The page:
Tuesday, November 27, 2018

Preparing for the Invasion - #4 - Jesus Descended Into Greatness

Candles, in the Church of the Nativity, Jerusalem

(In Mere Christianity C.S. Lewis referred to the birth of Christ as "The Great Invasion.")

While most people are trying to move up the social honor-shame ladder and thus be upwardly mobile, the Word (God the Son) moved down when he became flesh and tabernacled (dwelt) among us. That was a move downwards. The Word exercised downward mobility. Love came down.

This act of downward mobility is called the "kenosis," after a word in Philippians 2:7. Phil. 2:5-11 expresses the entire idea.

 In your relationships with one another, have the same mindset as Christ Jesus:Who, being in very nature God,
did not consider equality with God something to be used to his own advantage;rather, he made himself nothing (Greek kenosisἐκένωσεν ]
by taking the very nature of a servant, being made in human likeness.
And being found in appearance as a man,
he humbled himself
by becoming obedient to death—
even death on a cross!

New Testament scholar Wayne Grudem writes:

"The best understanding of this passage is that it talks about Jesus giving up the status and privilege that were his in heaven. He did not "cling to his own advantage" but "emptied himself" or "humbled himself" for our sake, and came to live as a man." (Wayne Grudem, Bible Doctrine: Essential Teachings of the Christian Faith, 240)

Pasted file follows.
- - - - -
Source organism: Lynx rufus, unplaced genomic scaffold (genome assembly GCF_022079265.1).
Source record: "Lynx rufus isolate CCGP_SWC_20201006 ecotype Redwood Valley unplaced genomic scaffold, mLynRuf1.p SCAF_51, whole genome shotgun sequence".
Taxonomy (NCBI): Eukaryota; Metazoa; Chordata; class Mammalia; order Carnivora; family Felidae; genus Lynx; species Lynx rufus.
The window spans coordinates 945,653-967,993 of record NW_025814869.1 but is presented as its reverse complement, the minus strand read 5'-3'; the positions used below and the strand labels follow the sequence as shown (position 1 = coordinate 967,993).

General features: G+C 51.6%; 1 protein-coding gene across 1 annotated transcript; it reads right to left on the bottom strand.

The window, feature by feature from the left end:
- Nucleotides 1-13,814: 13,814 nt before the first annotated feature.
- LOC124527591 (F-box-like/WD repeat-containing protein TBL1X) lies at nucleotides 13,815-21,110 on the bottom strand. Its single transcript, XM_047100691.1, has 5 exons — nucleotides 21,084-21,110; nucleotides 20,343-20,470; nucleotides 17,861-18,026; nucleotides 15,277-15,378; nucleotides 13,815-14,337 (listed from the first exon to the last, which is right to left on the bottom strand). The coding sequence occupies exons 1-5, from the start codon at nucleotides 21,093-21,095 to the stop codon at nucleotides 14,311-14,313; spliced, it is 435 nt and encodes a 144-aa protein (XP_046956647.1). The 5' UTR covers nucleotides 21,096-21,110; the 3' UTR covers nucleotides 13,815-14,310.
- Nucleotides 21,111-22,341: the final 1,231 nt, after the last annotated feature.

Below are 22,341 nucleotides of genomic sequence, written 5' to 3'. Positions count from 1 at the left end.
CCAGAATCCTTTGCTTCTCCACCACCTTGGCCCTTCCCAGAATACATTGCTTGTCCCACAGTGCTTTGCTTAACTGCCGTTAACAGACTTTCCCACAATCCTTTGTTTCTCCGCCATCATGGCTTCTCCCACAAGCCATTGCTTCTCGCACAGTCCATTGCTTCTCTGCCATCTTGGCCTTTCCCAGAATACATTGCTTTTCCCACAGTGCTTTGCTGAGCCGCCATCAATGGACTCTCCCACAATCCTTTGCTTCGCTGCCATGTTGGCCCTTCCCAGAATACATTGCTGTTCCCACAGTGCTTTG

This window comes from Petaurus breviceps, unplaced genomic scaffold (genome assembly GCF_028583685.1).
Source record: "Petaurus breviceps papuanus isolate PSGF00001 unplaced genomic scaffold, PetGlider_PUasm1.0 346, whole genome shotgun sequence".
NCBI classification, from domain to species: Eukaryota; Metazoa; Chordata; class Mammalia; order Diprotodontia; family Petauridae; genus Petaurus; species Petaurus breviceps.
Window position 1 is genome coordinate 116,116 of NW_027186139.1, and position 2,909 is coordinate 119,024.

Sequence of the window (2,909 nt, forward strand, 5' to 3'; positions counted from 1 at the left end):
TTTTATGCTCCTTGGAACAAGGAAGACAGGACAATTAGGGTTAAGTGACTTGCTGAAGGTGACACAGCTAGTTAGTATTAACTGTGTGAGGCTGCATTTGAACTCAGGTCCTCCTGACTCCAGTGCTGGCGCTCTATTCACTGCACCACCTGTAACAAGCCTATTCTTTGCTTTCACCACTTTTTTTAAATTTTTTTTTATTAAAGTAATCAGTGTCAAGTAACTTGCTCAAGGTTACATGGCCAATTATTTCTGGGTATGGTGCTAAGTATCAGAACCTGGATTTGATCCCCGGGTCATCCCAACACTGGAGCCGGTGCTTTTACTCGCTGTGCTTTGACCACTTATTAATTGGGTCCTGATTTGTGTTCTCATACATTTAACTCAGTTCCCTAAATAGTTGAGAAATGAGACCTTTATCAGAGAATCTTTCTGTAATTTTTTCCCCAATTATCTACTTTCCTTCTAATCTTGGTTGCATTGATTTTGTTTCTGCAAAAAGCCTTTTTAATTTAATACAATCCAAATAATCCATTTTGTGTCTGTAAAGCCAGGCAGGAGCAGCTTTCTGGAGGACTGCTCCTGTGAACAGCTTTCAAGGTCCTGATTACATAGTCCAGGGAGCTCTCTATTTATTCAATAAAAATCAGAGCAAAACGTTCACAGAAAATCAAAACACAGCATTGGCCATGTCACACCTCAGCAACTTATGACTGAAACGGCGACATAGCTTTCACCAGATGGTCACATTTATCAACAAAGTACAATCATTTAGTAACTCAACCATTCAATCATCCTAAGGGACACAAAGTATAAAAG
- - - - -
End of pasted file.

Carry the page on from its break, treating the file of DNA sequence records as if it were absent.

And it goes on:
In John 17:5 Jesus spoke of the "glory" he had with the Father "before the world was made." In the kenosis he gave up that glory (status, privilege),  but would regain it upon his return to heaven.

I like how Paul expresses this in 2 Corinthians 8:9: -

For you know the grace of our Lord Jesus Christ, 
that though he was rich, 
yet for your sake he became poor, 
so that you through his poverty might 
become rich. 

Here we have Christ, who temporarily gave up the privilege and honor he deserved, for you and I.

Today think of the glorious status Christ gave up, for you, when he humbled himself and took on the form of humanity.

Think of Jesus descending into greatness.


The issue of what Christ emptied himself of has been a by the preexistent divine Son, whereby in "becoming human" he took the "form" of a slave - one who expressed his humanity in lowly service to others." (Grudem, 384)

See also Gordon Fee's article in Exploring Kenotic Christology: The Self-Emptying of God, ed. Stephen Evans. Fee writes:

"An orthodox biblical Christology almost certainly must embrace some form of a 'kenotic' [emptying] understanding of the Incarnation, that the One who was truly God, also in his Incarnation lived a truly human life, a life in which he grew both in stature and in wisdom and in understanding (Luke 2:52), learned obedience through what he suffered (Heb. 5:8), and who as Son of the Father did not know the day or the hour (Mark 13:32). (Grudem, p. 43)

My two books are:

I am now writing How God Changes the Human Heart, plus editing a book on the Holy Spirit which should be out in late Spring 2019.
I'm getting my act together to write Technology and Spiritual formation.
After that Linda and I intend to write our book on Relationships